Do Gallwasps Compete?

Galls sometimes exist at enormous densities on a given leaf or shoot. Does limitation in the availability of egg-laying sites, or of resources in a particular host plant part, lead to direct interspecific and intraspecific competition in gallwasps? An important distinction needs to be made here between interactions among gallwasps in different galls, and among cynipids within the same multilocular gall. There is evidence for competition between individual galls, but within individual galls the interaction among the cynipid larvae is more likely be one of facilitation.

Several studies suggest that where many individual cynipid galls exploit resources channelled through the same host organ there can be intra- and interspecific competition. The most informative study is on the leaf galls of the asexual generation of Cynips divisa. The galls develop along the lateral veins on the underside of oak leaves in summer and autumn, and this study examined the impact on three traits (gall size, female fecundity and survivorship) of gall density on individual leaves and of gall order along an individual vein. Survivorship decreased significantly with gall density, and survivorship, fecundity and gall size decreased with distance of a gall from the leaf midrib on multiply galled veins. These patterns are consistent with intraspecific competition for limiting resources.

Many gallwasps induce multilocular galls (containing many larval chambers), and the abundance of this trait in many other gall-inducing insects suggests that individuals developing in the same structure need not compete. Oak gallwasp galls containing a larger number of larvae are themselves larger and heavier, suggesting that the effect on plant investment in gall tissue of multiple larvae is additive rather than competitive. There may, however, be potential for competition between the offspring of different mothers (foundresses) developing within the same multilocular gall. It has usually been assumed that the larvae within a single multilocular gall are the offspring of a single female, but population genetic evidence suggests that this is not always the case. A proportion of the multilocular galls of Biorhiza pallida and 4 Andricus species (A. coriarius, A. lucidus, A. pantelli and A. seckendorffi) all contain the offspring of more than one female (multiple founding) (Atkinson et al 2002, 2003). In all cases, one female was inferred to be the mother of most of the wasps emerging from a single gall.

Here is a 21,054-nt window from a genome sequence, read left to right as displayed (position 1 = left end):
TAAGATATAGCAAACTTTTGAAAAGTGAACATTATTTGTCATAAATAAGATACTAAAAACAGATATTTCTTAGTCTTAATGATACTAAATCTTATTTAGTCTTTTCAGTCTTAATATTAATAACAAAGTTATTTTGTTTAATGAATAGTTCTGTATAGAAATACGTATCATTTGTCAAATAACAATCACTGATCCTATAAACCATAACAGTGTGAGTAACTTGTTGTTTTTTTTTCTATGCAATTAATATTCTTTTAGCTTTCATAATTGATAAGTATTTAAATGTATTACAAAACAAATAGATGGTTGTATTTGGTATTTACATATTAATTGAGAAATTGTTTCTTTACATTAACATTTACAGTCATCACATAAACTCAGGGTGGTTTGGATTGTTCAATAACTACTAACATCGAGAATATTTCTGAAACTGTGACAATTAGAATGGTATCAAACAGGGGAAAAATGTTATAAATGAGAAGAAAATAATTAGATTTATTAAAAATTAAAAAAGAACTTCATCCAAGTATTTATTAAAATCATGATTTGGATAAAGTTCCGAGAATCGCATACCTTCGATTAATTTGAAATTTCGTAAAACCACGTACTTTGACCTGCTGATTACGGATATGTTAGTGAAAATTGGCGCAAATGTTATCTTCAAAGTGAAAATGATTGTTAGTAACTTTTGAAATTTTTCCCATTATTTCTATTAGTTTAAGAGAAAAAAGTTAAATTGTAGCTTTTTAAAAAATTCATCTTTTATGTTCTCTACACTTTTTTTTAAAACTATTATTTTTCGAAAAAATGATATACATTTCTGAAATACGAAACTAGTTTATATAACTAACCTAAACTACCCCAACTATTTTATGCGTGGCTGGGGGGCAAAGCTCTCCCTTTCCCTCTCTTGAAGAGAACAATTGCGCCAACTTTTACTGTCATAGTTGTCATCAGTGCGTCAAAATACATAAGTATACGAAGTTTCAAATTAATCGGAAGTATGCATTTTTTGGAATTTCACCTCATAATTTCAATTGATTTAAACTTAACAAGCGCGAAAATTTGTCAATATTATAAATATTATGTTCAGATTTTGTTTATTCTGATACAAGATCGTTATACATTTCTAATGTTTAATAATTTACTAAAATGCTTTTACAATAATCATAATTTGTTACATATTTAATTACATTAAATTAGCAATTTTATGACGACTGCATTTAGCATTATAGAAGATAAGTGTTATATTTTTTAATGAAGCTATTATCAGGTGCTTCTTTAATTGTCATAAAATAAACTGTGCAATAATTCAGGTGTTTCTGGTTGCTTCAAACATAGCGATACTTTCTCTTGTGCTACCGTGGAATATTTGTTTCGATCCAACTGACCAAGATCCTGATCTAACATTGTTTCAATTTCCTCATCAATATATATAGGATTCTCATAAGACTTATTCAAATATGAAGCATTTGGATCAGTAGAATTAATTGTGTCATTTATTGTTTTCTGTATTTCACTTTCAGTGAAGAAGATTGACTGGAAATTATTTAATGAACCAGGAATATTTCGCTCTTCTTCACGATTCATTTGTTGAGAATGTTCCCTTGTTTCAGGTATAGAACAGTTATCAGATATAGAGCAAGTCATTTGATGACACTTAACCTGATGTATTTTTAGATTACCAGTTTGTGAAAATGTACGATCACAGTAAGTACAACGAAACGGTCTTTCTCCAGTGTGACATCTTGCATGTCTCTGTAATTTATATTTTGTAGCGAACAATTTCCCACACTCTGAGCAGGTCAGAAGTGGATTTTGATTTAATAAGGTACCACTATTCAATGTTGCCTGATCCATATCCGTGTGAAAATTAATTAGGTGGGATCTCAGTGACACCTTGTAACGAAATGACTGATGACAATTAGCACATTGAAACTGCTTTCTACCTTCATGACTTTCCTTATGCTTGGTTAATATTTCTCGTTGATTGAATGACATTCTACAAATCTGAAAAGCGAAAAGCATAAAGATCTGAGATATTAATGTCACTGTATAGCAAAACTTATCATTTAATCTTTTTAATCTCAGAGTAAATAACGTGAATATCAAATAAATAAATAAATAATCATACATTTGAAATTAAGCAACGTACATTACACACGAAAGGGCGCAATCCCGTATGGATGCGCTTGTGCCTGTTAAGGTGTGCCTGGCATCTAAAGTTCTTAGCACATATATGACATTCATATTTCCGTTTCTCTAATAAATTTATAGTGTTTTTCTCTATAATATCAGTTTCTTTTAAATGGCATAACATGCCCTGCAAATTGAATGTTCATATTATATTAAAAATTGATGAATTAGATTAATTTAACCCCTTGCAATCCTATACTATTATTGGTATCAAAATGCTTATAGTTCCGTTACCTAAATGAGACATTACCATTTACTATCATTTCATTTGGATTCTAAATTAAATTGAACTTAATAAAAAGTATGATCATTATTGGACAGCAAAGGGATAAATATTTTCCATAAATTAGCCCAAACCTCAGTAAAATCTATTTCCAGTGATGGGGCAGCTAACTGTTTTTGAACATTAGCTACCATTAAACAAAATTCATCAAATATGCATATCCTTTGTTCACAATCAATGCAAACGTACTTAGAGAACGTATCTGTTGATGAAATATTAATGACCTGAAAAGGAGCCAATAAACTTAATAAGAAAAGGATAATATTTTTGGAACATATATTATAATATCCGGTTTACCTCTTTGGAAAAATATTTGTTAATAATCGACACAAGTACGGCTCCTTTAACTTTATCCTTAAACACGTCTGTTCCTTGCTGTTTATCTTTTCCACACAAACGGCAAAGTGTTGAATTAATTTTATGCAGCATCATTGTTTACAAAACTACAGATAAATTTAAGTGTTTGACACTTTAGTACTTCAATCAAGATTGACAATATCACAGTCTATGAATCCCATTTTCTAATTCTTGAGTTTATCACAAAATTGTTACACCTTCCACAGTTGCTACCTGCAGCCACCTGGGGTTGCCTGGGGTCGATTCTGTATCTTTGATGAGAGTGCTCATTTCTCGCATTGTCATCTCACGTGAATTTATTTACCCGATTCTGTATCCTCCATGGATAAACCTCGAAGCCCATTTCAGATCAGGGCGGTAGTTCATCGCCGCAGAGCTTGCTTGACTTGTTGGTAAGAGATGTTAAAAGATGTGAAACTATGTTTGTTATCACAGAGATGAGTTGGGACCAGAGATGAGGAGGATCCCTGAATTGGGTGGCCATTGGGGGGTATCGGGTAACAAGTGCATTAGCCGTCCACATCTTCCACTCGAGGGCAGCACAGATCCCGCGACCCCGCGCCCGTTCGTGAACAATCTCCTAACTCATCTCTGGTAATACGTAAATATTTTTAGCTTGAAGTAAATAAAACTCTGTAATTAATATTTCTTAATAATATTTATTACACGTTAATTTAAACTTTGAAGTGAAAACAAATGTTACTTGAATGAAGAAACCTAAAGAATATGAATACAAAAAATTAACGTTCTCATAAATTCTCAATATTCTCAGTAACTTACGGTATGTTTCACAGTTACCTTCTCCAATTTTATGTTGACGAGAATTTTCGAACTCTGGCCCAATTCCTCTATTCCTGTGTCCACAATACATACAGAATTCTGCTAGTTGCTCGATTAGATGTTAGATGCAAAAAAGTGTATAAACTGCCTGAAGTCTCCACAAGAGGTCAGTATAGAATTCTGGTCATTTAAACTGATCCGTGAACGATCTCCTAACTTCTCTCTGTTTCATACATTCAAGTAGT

This pattern suggests two alternative explanatory scenarios. First, females may lay eggs in the same bud in equal numbers, but the eggs of one female come to dominate gall induction, and their development smothers those of subsequent foundresses (as for lethal inquilines). This might well happen if one batch of eggs was laid long enough before the second to initiate gall induction. An alternative non-competitive hypothesis is that the females contributing smaller numbers of emergents actually laid smaller numbers of eggs. Distinction between these two requires an ability to assess how many eggs are laid in the same oviposition site by each foundress.

A second issue arising from the demonstration of multiple founding is what causes more than one female to use the same site. All of the species surveyed only ever gall a small proportion of host buds. Are eggs only laid in this small proportion, or are eggs laid in a much larger distribution of buds, but fail to induce galls? There is good evidence that oak cynipids have specific oviposition preferences. If cynipid requirements for oviposition sites do depend crucially on the state of individual targets, and host organs vary in suitability in an individual host, then (as for the plant vigour hypothesis) female traits allowing recognition of high quality sites should have been favoured by selection. In this case, multiple founding could result from competition for limited suitable oviposition sites. If this is true, experimental manipulation of the relative density of suitable sites and ovipositing females should result in predictable changes in levels of multiple founding. Again, lack of knowledge of the precise requirements of cynipids makes the design of such experiments extremely difficult!